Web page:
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Reading Room: Day off works wonders for White Sox

When he's not thinking of tomorrow today, Brent Lillibridge is going 2-for-4 with two runs and two RBI.
When he's not thinking of tomorrow today, Brent Lillibridge is going 2-for-4 with two runs and two RBI.

The White Sox busted out of their spring malaise on Wednesday, and against the 2010 AL Cy Young Award winner of all people.

They set a preseason high with 13 runs against the Mariners, including eight off Felix Hernandez over the first five innings. They put a baker's dozen on the scoreboard without a homer, bunching together hits instead (they went 9-for-22 with runners in scoring position). Paul Konerko continued to round into shape with two hits, Adam Dunn drew two walks -- that's nine now, and only one strikeout -- while causing no havoc during his first stint in left field.

On the pitching side, all the contenders for the remaining bullpen spots -- Eric Stults, Brian Bruney and Nate Jones -- held their own.

Of course, nobody could watch it. It's a fitting way for the last un-aired White Sox spring training game to go, but now the "stage fright" theory will be put to the test over the next two weeks.

Ugly scores might be the norm, though, as Robin Ventura will attempt to hide his starters from American League foes, especially ones the Sox will face early and/or often. John Danks pitched against Seattle minor leaguers while Stults started against the real Mariners, and Jake Peavy's next two starts will come against minor league squads instead of facing the Royals and Indians.

Matt Thornton won't be able to avoid Kansas City, but he's changing his approach:

"I'm not going to do what I'm going to do against them during the regular season," Thornton said. "I'm going to work on things I need to work on right now and maybe give them a different look to put something in their mind if I face guys who are going to be in their everyday lineup.

"There's something to be said (for starters not facing AL Central hitters in spring training), no doubt. They can't go out there and throw five or six innings against a team they're going to face three or four times in the season. You never know. It might give us that one extra win early in the year if you don't face them in spring training. It's huge."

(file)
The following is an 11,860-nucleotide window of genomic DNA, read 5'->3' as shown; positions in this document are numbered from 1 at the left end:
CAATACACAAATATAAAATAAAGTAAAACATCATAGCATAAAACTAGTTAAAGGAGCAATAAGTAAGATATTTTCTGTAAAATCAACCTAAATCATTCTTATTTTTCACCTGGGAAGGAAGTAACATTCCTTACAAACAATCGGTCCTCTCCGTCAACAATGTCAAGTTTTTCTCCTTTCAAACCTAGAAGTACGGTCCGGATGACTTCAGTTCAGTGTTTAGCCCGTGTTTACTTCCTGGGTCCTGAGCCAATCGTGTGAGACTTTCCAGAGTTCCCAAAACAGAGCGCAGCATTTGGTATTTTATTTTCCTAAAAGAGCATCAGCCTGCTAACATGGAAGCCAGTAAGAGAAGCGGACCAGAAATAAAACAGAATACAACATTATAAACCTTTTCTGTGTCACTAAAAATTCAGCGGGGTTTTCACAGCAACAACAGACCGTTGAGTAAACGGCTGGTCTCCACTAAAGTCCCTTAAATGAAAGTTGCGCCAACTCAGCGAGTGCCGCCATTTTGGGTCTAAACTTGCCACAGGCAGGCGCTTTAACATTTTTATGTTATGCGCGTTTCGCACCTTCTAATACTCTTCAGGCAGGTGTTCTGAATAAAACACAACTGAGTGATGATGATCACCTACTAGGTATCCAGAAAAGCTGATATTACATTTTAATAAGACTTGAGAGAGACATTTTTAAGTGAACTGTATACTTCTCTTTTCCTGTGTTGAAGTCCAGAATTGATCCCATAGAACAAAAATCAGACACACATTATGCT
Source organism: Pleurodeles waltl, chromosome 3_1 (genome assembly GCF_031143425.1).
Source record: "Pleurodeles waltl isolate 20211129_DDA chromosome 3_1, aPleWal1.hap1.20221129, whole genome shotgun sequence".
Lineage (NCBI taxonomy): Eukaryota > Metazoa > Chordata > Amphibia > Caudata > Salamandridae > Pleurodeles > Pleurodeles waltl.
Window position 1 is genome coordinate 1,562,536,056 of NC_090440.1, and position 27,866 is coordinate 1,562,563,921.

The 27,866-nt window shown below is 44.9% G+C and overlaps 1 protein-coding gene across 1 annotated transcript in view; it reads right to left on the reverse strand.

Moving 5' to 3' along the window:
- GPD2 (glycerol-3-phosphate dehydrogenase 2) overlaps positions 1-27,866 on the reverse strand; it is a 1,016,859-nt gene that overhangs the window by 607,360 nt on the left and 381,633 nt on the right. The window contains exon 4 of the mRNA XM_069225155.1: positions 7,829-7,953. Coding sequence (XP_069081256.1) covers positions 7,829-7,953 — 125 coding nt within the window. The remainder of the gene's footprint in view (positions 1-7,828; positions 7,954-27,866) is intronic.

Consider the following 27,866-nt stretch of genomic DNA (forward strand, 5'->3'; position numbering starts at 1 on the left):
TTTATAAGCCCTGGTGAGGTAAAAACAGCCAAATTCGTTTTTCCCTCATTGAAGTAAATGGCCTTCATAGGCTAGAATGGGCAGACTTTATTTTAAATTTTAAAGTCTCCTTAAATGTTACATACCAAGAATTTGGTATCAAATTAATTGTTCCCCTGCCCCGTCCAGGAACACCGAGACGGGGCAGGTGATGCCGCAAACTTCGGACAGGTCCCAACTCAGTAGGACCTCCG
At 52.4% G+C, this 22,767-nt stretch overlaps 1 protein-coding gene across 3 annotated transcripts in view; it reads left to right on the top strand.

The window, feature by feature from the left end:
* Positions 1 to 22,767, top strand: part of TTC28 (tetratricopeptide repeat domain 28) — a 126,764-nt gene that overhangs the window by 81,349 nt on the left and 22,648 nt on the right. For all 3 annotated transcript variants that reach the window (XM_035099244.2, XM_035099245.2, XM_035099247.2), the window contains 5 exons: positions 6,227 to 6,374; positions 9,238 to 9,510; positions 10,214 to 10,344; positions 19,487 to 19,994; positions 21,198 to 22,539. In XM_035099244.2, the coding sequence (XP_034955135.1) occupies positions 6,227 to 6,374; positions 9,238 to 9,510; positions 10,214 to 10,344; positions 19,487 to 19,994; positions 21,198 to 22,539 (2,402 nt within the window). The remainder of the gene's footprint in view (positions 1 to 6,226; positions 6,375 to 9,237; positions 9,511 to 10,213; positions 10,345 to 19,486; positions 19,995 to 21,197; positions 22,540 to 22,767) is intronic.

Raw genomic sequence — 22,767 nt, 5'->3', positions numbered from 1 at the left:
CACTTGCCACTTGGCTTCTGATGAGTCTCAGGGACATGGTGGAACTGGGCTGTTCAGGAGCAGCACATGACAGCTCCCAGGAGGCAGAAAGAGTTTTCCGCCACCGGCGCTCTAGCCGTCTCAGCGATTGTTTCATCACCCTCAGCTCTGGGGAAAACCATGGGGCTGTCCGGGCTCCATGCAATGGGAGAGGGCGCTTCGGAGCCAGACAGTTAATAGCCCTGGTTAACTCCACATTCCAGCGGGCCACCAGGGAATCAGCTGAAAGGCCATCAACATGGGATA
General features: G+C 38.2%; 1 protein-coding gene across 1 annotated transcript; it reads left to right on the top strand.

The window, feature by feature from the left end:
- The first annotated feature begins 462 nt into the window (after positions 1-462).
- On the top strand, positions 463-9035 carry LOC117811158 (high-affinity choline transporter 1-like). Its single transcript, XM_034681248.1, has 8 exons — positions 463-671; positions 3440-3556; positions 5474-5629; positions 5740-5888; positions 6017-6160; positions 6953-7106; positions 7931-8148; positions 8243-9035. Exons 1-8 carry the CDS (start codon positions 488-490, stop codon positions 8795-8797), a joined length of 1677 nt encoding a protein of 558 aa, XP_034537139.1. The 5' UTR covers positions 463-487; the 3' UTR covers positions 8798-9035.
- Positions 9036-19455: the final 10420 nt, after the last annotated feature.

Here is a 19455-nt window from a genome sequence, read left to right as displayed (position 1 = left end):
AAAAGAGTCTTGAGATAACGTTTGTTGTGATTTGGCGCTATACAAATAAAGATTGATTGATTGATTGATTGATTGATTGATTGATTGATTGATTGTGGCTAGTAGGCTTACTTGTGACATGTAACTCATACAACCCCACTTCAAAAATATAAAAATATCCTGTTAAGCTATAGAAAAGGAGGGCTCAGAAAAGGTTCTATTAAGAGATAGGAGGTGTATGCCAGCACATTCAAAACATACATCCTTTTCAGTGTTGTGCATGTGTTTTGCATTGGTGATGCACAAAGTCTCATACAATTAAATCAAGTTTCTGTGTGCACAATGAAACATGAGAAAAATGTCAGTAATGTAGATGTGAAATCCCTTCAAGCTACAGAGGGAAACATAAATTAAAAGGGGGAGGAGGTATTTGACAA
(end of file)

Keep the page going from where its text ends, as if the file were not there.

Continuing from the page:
Christian Marrero Reading Room

In case you haven't entered your projections or figured out your top 20 White Sox list, please do. It's easy. It's fun. It's helpful.

Dayan Viciedo isn't having the best spring training, either at the plate or in the field, and Kenny Williams doesn't sound absolutely certain that Viciedo will establish himself in that corner. A few games ago, Viciedo mishandled three different hops in left, which makes his assertion that he can still play third even funnier.

The fuss over Jesse Crain's oblique injury seems overblown, as a result of it being the only spring injury of immediate consequence. We can hope, at least.

Major League Baseball usually contests Forbes' findings, because it's seldom in any team's best interest to claim it has more money than it really does. But even if Jerry Reinsdorf underplays White Sox finances by using terms like "breaking even," the individual parts paint the expected picture when adjusting for expected posturing. The Sox have lost all operating income gains from winning the World Series, but they have insulated themselves from the downturn by boosting revenue elsewhere (Bacardi at the Park, the Chicago Sports Depot). Until this season, the payroll has increased right along with the revenue, so next year's numbers ought to be more interesting.

Daryl Van Schouwen's article puts Brent Lilllibridge's unusually frank comments about his arbitration years into some context. Basically, he's targeting 10 years of service time in order to benefit from that sweet, sweet pension and plan a post-career career and life with his family back in Washington. Me, I don't even know what I'm going to make for dinner tomorrow.

And speaking of Lillibridge, here are the Mariners and White Sox in a single tweet.